Iron: As mentioned avoid taking an iron supplement where the iron is in a ferrous or ferric salt forms. Instead look for iron in the form of iron bisglycinate, or an amino-acid chelated iron.

Another great source of iron is liver. If you can't face bringing it into your diet consider a supplement. Look for desiccated organic, grass fed and finished beef liver supplements.

Calcium: Supplements that have calcium alone and not alongside magnesium, may contribute to constipation. Look for one with both minerals together. A good ratio is 2:1, so 2 parts calcium to 1 part magnesium.


Tissue salts (cell salts) are homeopathically prepared, easily absorbed micro minerals that help correct cellular imbalances in the body.

A popular and accessible brand is Schuessler Tissue Salts. I like them because they are easy to take, safe in pregnancy, cost effective and rapidly absorbed. There are single and combination remedies, in both chewable tablets and/or sprays.

Single remedies to consider for constipation: MAG PHOS, NAT MUR, NAT SULPH, NAT PHOS

Combo remedies to consider for constipation: COMB C, COMB E, COMB S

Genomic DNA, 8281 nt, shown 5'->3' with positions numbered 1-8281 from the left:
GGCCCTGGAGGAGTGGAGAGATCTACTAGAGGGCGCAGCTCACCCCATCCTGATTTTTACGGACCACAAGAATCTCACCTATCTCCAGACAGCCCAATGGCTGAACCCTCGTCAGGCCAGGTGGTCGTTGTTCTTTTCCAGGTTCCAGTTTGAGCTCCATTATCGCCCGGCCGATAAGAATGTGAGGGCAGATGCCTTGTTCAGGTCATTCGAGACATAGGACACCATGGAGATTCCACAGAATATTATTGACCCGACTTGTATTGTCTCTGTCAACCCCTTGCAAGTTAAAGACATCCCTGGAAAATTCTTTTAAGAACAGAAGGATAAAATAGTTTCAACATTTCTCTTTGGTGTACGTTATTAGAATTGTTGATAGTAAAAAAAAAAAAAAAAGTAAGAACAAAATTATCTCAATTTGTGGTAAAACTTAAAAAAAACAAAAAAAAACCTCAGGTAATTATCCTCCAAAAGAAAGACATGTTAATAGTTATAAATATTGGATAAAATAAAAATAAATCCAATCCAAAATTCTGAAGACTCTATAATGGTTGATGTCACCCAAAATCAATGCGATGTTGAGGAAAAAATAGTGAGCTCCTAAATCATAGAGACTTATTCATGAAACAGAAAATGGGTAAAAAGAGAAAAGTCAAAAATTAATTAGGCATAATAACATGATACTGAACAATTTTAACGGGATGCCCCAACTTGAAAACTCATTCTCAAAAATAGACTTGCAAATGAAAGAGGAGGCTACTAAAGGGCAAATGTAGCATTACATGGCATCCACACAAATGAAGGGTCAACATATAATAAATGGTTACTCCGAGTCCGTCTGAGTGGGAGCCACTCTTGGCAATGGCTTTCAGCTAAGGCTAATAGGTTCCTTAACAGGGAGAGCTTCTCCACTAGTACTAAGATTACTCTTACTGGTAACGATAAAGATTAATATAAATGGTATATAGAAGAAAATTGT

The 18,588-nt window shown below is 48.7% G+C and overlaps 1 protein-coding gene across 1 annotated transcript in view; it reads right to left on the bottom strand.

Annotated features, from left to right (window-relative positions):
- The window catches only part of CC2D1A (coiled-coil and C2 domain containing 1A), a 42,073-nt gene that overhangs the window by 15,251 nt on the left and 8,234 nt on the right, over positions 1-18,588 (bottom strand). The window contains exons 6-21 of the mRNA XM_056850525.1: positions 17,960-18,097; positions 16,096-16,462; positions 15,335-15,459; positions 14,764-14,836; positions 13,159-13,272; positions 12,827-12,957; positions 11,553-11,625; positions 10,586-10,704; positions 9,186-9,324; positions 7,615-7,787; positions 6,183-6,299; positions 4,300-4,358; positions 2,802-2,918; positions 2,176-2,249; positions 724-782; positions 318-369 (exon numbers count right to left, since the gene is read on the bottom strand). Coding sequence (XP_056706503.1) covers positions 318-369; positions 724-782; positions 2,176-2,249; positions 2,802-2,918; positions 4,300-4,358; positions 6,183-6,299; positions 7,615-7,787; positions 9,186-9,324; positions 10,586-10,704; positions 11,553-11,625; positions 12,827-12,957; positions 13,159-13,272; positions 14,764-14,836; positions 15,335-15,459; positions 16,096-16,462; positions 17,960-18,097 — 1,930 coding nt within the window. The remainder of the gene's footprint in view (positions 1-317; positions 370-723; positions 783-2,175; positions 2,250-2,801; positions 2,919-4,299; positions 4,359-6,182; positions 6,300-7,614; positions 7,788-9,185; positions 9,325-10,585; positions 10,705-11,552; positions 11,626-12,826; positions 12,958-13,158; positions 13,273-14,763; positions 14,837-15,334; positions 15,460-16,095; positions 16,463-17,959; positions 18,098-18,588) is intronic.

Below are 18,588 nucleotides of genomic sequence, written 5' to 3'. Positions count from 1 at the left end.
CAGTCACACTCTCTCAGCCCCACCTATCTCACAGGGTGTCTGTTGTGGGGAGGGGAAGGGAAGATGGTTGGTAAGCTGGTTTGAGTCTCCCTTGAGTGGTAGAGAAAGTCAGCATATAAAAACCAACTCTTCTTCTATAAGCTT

NAT PHOS or COMB C can also help with heartburn.

Celloids are another form of using minerals, except that the dosage is different and the minerals are differently prepared. This method was devised Dr Maurice Blackmore, an Australian Naturopathic Physician.

Although the dosage of the minerals is higher than that of the tissue salts, they are still pharmacologically small doses.

They also come as single remedies and as combination. They are considered a 'professional range' so need to be prescribed or advised via a naturopath. Often health food store or pharmacies have naturopaths in store to help here.

Homeopathics: there are various remedies to help constipation in pregnancy. Try to match your symptoms for the right remedy or seek advise from a homeopath. I've found good results with clients using Bryonia, Lycopodium, Nat Mur and Nux Vom.


So there you have it. Hopefully 1 or 2, or perhaps all 10 will provide you some relief and ongoing momentum.

Yet if all of these fail and you're feeling pretty miserable, please seek advise from your care provider. There are stool softener medications (laxatives) and even pregnancy enemas if you're feeling desperate.

This post originally appeared on and it has been published here with permission.